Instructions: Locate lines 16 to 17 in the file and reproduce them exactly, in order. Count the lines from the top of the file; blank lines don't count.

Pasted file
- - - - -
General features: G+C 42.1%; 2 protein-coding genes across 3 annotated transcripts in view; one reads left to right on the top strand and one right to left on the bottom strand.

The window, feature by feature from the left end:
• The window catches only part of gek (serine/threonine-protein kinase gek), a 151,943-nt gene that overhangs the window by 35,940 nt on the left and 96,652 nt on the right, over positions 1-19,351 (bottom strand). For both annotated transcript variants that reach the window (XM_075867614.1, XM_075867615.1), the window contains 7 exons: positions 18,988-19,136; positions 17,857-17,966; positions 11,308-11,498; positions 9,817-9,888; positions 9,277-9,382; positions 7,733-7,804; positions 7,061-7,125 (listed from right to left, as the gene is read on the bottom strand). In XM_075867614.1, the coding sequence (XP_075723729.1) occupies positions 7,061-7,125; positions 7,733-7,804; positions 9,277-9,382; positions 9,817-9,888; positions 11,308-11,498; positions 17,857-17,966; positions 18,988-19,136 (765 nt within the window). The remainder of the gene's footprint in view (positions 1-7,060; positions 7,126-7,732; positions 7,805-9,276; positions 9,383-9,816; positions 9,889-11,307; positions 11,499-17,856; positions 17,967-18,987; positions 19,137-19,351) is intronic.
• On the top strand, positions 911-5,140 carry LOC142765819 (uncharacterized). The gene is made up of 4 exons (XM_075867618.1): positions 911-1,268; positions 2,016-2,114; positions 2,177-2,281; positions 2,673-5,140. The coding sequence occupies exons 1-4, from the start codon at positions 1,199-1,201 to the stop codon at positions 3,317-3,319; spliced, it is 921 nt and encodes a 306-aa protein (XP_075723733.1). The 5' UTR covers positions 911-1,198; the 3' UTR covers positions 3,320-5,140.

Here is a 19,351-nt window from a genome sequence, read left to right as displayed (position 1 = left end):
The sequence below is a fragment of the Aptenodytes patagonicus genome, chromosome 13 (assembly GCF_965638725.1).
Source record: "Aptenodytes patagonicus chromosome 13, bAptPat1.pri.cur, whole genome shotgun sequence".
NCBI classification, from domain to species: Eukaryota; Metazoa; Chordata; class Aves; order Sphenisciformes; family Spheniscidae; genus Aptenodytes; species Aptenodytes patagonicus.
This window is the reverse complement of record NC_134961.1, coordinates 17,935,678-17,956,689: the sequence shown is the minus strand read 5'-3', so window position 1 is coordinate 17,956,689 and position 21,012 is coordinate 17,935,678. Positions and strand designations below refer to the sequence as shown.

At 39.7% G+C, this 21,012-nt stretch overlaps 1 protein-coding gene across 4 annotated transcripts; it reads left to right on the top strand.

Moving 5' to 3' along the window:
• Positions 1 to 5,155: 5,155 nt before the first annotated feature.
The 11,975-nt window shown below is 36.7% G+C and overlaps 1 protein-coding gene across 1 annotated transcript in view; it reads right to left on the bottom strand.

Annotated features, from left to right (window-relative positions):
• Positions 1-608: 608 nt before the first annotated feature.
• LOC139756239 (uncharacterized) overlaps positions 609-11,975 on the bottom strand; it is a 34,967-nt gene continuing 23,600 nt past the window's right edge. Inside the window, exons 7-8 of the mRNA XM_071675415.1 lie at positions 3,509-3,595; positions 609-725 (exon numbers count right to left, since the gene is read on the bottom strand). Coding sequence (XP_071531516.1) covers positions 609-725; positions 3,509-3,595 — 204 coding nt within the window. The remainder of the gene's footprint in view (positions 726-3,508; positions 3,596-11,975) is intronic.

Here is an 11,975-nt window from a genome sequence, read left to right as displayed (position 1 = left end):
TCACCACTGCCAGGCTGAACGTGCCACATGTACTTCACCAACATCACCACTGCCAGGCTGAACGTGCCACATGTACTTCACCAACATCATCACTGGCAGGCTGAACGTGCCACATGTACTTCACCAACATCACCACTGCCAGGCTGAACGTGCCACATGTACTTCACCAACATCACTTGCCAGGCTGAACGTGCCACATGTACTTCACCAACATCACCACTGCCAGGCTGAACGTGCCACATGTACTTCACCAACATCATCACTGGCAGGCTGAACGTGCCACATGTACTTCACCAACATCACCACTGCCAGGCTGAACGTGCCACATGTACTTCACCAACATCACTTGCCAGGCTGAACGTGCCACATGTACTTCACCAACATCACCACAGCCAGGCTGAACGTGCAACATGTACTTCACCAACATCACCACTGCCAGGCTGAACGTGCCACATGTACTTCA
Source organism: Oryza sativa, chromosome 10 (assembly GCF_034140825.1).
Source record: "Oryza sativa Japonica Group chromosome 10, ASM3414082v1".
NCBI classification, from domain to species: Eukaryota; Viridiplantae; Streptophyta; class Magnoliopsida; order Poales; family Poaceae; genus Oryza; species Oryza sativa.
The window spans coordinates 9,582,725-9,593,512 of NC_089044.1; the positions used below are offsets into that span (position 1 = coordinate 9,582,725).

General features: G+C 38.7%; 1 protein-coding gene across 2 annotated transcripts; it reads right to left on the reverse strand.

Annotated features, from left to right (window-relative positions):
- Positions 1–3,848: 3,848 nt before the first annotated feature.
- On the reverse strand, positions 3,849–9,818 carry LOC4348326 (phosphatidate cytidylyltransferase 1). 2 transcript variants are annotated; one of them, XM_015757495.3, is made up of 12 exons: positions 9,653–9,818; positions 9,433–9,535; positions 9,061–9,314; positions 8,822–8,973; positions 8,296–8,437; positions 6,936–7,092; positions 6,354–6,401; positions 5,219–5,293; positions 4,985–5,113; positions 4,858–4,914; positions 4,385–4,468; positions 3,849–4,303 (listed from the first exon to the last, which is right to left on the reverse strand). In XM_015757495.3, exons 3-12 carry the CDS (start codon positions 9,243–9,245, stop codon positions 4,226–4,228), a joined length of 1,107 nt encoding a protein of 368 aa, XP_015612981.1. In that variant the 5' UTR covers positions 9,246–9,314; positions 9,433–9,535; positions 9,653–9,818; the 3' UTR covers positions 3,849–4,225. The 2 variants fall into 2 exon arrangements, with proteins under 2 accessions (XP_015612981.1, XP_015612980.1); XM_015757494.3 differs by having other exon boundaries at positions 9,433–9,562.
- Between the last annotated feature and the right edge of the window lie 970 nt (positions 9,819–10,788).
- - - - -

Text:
• LOC139756239 (uncharacterized) overlaps positions 609-11,975 on the bottom strand; it is a 34,967-nt gene continuing 23,600 nt past the window's right edge. Inside the window, exons 7-8 of the mRNA XM_071675415.1 lie at positions 3,509-3,595; positions 609-725 (exon numbers count right to left, since the gene is read on the bottom strand). Coding sequence (XP_071531516.1) covers positions 609-725; positions 3,509-3,595 — 204 coding nt within the window. The remainder of the gene's footprint in view (positions 726-3,508; positions 3,596-11,975) is intronic.

Here is an 11,975-nt window from a genome sequence, read left to right as displayed (position 1 = left end):